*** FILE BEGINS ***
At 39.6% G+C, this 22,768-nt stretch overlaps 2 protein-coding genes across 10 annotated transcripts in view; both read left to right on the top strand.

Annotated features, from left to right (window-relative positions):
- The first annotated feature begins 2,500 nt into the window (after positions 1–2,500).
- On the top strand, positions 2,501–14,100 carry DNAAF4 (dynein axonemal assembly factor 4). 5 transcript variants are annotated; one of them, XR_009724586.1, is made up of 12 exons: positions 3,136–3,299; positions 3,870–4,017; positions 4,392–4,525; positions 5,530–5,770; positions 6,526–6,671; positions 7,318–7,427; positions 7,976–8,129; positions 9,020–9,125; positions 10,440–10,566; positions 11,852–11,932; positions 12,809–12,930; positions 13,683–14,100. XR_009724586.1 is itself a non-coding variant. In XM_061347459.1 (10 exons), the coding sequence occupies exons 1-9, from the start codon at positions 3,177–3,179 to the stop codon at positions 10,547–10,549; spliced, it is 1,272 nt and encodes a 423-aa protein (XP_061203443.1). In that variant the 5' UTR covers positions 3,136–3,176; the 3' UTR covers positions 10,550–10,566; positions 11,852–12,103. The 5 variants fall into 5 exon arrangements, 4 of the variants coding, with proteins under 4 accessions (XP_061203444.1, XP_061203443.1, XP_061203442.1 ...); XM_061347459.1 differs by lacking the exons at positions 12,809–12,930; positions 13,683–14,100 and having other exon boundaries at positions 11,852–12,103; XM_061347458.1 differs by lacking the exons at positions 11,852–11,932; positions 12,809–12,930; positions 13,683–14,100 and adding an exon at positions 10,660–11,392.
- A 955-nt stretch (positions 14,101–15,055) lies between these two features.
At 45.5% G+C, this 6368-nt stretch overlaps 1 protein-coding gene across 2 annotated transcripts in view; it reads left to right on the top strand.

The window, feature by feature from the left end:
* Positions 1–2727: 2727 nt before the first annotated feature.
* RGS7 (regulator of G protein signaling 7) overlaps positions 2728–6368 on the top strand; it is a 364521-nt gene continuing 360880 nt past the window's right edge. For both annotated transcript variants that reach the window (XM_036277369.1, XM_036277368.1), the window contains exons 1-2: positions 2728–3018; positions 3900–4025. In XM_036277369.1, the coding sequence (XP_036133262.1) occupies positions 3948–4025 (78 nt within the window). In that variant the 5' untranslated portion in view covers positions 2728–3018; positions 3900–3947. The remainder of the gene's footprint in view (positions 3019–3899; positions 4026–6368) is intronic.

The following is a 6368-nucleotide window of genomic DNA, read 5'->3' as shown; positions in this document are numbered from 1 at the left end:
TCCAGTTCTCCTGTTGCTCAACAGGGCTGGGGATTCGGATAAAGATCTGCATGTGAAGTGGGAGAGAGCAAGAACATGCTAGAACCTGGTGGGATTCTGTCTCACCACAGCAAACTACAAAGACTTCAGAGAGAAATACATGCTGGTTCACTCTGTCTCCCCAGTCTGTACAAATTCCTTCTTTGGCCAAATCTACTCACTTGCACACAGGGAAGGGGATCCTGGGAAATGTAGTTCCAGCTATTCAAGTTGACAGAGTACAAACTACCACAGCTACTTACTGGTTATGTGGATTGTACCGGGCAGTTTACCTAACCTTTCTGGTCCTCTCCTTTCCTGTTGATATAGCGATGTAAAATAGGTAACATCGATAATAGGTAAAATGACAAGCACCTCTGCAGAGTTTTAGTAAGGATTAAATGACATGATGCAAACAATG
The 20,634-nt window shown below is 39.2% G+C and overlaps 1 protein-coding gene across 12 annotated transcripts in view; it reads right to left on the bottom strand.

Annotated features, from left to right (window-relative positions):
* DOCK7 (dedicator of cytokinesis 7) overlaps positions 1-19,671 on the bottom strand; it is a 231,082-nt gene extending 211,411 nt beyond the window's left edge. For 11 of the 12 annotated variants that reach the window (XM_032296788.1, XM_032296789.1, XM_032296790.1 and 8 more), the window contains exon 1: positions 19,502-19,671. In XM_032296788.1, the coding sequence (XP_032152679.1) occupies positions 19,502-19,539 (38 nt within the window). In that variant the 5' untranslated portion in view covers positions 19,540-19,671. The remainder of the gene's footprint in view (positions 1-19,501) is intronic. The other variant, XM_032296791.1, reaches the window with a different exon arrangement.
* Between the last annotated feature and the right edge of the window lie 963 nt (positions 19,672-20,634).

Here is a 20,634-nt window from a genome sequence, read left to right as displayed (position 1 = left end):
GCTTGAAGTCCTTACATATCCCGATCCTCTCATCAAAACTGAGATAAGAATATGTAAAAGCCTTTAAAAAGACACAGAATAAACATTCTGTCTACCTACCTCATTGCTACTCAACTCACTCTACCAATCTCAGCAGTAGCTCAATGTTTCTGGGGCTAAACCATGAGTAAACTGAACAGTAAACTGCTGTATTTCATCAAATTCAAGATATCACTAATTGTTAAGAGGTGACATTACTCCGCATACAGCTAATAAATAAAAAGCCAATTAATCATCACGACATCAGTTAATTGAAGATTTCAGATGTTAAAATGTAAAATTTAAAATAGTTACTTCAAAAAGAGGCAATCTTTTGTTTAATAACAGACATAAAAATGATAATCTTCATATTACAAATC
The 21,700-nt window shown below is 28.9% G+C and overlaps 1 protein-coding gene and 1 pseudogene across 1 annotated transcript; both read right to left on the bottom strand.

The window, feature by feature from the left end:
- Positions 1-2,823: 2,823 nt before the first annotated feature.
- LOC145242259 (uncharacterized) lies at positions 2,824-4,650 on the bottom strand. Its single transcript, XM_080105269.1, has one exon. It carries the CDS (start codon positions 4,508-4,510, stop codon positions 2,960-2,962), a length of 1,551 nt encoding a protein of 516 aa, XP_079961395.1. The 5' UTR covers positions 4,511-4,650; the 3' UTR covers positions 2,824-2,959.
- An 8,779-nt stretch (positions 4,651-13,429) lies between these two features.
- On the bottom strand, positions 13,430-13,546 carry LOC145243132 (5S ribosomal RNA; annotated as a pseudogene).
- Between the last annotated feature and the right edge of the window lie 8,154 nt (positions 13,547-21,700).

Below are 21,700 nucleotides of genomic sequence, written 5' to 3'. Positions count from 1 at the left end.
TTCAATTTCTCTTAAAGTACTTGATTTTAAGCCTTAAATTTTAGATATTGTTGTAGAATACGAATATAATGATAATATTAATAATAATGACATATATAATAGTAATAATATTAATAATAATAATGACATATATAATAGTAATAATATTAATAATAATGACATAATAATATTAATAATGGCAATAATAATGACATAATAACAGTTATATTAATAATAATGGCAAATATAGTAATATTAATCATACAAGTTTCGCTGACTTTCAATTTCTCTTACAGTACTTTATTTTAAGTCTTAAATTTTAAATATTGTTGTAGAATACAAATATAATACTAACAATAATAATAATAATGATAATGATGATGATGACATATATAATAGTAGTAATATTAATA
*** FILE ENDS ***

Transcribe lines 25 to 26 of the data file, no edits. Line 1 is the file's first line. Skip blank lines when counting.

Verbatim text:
Below are 21,700 nucleotides of genomic sequence, written 5' to 3'. Positions count from 1 at the left end.
TTCAATTTCTCTTAAAGTACTTGATTTTAAGCCTTAAATTTTAGATATTGTTGTAGAATACGAATATAATGATAATATTAATAATAATGACATATATAATAGTAATAATATTAATAATAATAATGACATATATAATAGTAATAATATTAATAATAATGACATAATAATATTAATAATGGCAATAATAATGACATAATAACAGTTATATTAATAATAATGGCAAATATAGTAATATTAATCATACAAGTTTCGCTGACTTTCAATTTCTCTTACAGTACTTTATTTTAAGTCTTAAATTTTAAATATTGTTGTAGAATACAAATATAATACTAACAATAATAATAATAATGATAATGATGATGATGACATATATAATAGTAGTAATATTAATA